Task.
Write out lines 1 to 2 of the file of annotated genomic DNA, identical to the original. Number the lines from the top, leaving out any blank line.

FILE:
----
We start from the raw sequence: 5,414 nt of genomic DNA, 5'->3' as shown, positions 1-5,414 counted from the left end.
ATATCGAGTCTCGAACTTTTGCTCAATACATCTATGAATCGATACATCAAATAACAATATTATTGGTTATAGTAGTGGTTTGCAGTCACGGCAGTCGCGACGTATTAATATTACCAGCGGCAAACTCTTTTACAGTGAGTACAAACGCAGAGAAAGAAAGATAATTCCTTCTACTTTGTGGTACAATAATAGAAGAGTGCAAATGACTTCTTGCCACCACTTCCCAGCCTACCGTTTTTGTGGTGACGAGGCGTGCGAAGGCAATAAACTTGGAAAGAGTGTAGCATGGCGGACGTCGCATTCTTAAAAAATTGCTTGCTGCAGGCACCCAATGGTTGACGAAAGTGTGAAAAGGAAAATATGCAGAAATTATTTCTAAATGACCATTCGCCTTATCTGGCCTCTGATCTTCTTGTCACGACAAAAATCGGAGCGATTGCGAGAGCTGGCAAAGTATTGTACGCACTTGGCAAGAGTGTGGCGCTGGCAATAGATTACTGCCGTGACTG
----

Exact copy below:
We start from the raw sequence: 5,414 nt of genomic DNA, 5'->3' as shown, positions 1-5,414 counted from the left end.
ATATCGAGTCTCGAACTTTTGCTCAATACATCTATGAATCGATACATCAAATAACAATATTATTGGTTATAGTAGTGGTTTGCAGTCACGGCAGTCGCGACGTATTAATATTACCAGCGGCAAACTCTTTTACAGTGAGTACAAACGCAGAGAAAGAAAGATAATTCCTTCTACTTTGTGGTACAATAATAGAAGAGTGCAAATGACTTCTTGCCACCACTTCCCAGCCTACCGTTTTTGTGGTGACGAGGCGTGCGAAGGCAATAAACTTGGAAAGAGTGTAGCATGGCGGACGTCGCATTCTTAAAAAATTGCTTGCTGCAGGCACCCAATGGTTGACGAAAGTGTGAAAAGGAAAATATGCAGAAATTATTTCTAAATGACCATTCGCCTTATCTGGCCTCTGATCTTCTTGTCACGACAAAAATCGGAGCGATTGCGAGAGCTGGCAAAGTATTGTACGCACTTGGCAAGAGTGTGGCGCTGGCAATAGATTACTGCCGTGACTG